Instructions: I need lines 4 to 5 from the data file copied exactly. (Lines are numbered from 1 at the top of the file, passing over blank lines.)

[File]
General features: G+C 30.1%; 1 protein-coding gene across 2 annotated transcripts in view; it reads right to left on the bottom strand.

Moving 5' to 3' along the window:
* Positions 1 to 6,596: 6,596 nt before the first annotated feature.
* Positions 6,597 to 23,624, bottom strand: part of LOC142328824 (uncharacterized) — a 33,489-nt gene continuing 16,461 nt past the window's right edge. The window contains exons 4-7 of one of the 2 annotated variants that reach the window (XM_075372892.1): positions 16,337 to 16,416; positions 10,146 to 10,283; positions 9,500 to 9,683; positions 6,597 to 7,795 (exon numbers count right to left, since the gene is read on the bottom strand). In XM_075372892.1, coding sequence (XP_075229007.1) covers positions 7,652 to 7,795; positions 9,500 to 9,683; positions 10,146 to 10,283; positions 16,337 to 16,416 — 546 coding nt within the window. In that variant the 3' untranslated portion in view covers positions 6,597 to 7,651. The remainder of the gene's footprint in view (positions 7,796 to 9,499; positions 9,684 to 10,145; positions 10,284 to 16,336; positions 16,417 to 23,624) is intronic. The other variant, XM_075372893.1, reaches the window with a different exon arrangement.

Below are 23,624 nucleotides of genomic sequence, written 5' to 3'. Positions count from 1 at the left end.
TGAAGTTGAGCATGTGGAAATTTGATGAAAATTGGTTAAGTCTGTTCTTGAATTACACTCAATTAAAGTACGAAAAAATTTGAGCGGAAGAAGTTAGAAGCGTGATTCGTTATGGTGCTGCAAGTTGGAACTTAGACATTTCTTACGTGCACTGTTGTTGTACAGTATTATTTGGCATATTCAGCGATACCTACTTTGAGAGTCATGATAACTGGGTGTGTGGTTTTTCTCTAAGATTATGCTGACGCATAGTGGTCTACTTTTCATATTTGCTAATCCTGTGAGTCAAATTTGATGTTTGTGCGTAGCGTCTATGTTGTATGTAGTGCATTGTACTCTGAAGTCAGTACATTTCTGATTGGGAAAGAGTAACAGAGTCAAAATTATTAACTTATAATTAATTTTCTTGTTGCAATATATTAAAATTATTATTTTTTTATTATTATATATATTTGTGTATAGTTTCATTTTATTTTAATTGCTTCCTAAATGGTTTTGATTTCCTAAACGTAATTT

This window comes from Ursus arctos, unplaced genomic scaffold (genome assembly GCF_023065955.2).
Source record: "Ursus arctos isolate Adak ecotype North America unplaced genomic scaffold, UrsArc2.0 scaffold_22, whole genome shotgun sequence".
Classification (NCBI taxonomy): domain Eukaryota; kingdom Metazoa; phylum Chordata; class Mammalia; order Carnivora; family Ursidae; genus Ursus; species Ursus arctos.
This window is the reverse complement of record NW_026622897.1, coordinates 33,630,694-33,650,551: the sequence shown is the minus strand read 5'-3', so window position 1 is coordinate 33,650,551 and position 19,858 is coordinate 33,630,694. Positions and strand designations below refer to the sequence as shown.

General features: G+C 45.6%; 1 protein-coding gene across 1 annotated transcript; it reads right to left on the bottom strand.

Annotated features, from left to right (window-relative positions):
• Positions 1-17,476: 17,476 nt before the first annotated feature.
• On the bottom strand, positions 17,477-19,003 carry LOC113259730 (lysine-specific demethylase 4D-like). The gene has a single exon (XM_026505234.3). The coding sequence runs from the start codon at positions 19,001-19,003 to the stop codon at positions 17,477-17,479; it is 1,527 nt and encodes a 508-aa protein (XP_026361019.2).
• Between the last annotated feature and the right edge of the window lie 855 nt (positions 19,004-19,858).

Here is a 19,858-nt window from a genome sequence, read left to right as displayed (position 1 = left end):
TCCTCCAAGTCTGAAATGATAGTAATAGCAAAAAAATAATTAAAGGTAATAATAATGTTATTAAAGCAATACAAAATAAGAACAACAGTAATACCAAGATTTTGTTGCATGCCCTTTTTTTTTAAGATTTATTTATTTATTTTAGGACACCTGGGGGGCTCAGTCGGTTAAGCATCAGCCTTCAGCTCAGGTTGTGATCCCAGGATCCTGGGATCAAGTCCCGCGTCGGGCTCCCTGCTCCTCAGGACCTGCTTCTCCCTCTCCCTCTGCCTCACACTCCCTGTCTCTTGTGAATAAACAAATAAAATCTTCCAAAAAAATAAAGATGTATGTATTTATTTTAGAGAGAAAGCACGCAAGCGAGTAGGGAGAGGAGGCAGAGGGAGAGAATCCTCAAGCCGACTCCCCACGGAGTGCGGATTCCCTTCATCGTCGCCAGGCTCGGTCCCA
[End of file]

* Positions 6,597 to 23,624, bottom strand: part of LOC142328824 (uncharacterized) — a 33,489-nt gene continuing 16,461 nt past the window's right edge. The window contains exons 4-7 of one of the 2 annotated variants that reach the window (XM_075372892.1): positions 16,337 to 16,416; positions 10,146 to 10,283; positions 9,500 to 9,683; positions 6,597 to 7,795 (exon numbers count right to left, since the gene is read on the bottom strand). In XM_075372892.1, coding sequence (XP_075229007.1) covers positions 7,652 to 7,795; positions 9,500 to 9,683; positions 10,146 to 10,283; positions 16,337 to 16,416 — 546 coding nt within the window. In that variant the 3' untranslated portion in view covers positions 6,597 to 7,651. The remainder of the gene's footprint in view (positions 7,796 to 9,499; positions 9,684 to 10,145; positions 10,284 to 16,336; positions 16,417 to 23,624) is intronic. The other variant, XM_075372893.1, reaches the window with a different exon arrangement.

Below are 23,624 nucleotides of genomic sequence, written 5' to 3'. Positions count from 1 at the left end.